Stephen Kinzer's new book 'Poisoner in Chief' is about the CIA's secret experiments with LSD in the 50s and 60s in search of a drug that could be weaponized to control the minds of enemies. It's also about the man who who led it.
Writer Ken Kesey died Saturday 11/10/01 at the age of 66. Kesey was a leading figure of 60s counterculture. As the organizer of the Merry Pranksters, Kesey did as much as anyone to popularize the use of LSD and other hallucinogens. Kesey also wrote two of the most popular books of the era, Sometimes a Great Notion and One Flew Over the Cuckoo's Nest. He also the author of Demon Box, Caverns and other books.
Novelist Tom Robbins. His latest book "Skinny Legs and All," (Bantam Books) involves a young Virginia artist, Ellen Cherry, who moves to New York to pursue an art career and ends up a waitress at Isaac & Ishmael's, a restaurant owned by an Arab and a Jew which sits across the street from the United Nations. Other characters of note: Salome, the teenage belly dancer, and some magical objects: a conch, a stick, a sock, a can o'beans, and a spoon.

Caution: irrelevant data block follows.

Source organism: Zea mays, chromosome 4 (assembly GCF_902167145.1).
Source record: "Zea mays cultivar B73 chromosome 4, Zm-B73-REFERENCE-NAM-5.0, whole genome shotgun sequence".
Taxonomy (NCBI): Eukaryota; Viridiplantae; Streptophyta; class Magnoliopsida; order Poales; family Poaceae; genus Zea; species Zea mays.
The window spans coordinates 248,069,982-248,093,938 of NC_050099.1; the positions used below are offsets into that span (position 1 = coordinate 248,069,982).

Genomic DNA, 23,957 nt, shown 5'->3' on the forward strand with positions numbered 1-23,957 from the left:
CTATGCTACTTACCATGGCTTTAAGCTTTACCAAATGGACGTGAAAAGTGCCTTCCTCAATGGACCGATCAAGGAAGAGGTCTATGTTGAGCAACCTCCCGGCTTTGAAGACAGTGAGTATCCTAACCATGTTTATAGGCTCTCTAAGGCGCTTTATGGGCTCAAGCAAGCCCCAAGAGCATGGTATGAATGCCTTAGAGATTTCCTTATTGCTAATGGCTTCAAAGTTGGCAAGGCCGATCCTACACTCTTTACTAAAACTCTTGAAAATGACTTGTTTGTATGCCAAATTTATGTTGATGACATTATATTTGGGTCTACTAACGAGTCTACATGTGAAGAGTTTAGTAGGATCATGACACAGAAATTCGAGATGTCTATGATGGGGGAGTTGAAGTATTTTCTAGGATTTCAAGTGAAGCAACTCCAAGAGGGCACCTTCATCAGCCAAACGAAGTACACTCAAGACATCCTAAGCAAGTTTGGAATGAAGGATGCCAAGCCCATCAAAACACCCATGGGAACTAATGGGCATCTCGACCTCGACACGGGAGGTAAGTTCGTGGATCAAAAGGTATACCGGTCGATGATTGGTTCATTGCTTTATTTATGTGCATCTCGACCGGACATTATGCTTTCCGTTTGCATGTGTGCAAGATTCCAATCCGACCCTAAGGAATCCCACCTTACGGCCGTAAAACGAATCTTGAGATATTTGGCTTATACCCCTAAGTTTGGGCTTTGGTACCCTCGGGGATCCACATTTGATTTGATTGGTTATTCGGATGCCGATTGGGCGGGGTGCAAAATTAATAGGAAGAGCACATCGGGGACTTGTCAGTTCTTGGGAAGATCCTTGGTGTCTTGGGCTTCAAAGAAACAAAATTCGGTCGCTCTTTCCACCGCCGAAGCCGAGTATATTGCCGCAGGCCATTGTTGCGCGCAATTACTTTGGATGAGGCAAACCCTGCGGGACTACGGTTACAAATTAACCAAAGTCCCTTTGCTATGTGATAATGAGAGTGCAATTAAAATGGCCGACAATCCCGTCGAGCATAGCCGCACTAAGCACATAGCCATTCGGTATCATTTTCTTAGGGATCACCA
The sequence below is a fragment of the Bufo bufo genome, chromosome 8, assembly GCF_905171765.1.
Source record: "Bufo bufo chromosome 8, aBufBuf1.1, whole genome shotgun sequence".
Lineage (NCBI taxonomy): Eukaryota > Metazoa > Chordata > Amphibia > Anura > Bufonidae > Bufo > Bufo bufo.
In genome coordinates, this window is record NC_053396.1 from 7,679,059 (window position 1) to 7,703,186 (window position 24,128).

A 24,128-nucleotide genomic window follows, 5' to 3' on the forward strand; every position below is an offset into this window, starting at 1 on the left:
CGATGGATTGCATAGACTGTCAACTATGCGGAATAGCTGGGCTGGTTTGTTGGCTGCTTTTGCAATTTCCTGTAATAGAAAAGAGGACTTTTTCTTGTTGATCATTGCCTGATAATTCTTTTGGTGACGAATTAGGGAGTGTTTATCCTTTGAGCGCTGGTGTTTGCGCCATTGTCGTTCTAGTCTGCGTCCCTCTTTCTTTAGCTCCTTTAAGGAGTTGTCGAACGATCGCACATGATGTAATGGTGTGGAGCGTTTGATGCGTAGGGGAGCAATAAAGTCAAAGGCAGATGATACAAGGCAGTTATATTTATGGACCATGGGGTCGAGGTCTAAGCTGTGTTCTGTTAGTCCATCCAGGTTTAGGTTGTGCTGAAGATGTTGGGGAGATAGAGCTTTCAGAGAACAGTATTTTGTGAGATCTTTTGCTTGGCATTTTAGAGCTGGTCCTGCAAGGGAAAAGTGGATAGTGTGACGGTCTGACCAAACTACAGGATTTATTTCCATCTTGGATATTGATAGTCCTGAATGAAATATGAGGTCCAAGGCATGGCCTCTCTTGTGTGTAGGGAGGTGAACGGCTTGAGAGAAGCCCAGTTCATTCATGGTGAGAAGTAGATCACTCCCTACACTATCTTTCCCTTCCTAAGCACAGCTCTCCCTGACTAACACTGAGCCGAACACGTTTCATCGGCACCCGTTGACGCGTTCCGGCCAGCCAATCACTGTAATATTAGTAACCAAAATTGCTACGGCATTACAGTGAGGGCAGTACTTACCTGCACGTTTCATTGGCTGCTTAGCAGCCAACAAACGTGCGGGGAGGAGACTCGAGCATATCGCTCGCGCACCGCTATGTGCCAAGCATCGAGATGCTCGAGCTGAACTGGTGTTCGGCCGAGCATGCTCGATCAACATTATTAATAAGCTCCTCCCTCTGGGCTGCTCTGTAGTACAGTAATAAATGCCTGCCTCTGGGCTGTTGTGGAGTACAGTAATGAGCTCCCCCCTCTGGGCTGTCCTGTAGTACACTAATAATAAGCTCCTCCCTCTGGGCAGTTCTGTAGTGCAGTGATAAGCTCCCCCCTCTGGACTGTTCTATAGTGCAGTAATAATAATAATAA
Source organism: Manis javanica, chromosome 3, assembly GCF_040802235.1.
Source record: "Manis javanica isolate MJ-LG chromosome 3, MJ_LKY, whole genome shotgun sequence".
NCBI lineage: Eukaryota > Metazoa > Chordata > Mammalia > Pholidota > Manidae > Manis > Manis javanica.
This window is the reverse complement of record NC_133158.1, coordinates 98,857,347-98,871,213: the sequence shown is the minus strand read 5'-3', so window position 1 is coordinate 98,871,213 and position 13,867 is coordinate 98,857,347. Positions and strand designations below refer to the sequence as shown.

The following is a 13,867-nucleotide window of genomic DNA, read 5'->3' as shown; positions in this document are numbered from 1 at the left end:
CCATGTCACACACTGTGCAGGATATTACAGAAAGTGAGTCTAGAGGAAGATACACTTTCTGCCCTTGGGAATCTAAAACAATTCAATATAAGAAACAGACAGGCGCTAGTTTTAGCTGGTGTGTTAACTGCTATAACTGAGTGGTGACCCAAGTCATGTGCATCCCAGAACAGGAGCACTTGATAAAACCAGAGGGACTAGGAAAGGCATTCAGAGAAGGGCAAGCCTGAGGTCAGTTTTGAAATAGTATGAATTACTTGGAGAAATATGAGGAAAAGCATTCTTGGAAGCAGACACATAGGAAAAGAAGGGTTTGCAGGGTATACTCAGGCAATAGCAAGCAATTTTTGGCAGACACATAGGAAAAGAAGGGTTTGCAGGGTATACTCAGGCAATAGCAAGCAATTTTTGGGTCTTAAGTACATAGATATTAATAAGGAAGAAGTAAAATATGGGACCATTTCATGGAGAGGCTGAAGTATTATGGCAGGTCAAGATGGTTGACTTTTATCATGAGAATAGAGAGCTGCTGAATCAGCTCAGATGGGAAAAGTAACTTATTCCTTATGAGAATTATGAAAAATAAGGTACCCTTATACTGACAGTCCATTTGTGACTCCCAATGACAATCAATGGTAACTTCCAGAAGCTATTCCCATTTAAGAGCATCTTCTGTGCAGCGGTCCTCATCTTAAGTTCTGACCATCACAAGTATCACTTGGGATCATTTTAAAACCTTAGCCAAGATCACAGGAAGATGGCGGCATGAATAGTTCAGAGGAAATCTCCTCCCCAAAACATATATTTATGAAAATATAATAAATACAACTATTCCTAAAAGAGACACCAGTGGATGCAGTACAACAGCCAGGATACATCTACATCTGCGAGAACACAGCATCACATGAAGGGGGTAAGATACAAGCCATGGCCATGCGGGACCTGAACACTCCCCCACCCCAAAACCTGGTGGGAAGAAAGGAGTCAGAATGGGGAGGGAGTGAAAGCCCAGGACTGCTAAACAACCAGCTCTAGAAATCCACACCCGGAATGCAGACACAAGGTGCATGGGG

Writer Ken Kesey. Kesey was a leading figure of the 60's counterculture. As the leader of the Merry Pranksters, Kesey did as much as anyone to popularize the use of LSD and other hallucinogens. Kesey also wrote two of the most popular books of the era, "Sometimes a Great Notion" and "One Flew Over the Cuckoo's Nest." In 1986, Kesey wrote "Demon Box," a look back at his life since the 60s. Kesey has a new book, called "Caverns." It's a novel he co-wrote with the 13 members of his University of Oregon fiction class.
Krassner publishes the countercultural and satirical magazine The Realist; he founded it in 1958, while he still lived with his parents. He also cofounded the yippies, who sought to combine politics and theater--and participated in the protests at the 1968 Democratic National Convention. Krassner now brings his left-leaning politics to the comedy stage.
Writer Jay Stevens has a new book about the creation of LSD in the 1940s, research into its therapeutic and weaponized potential in the 1950s, and its role in the 1960s counterculture--fueled in part by the influence of people like Timothy Leary, Ken Kesey and Aldous Huxley.
Robert Stone's novels explore the drug culture of the 1960s and the Vietnam War--both of which he lived through. Often associated with Ken Kesey's LSD-fueled Merry Band of Pranksters, Stone now lives a quiet life in New England.
Robert Stone counts promises and peoples' failure to keep them, what we chose to perceive in others and how that perception can be deceptive, and the difficulty of behaving decently as themes of his novels. He describes himself as a "writer of his times," and his work often addresses topical issues. His latest novel is "Children of Light."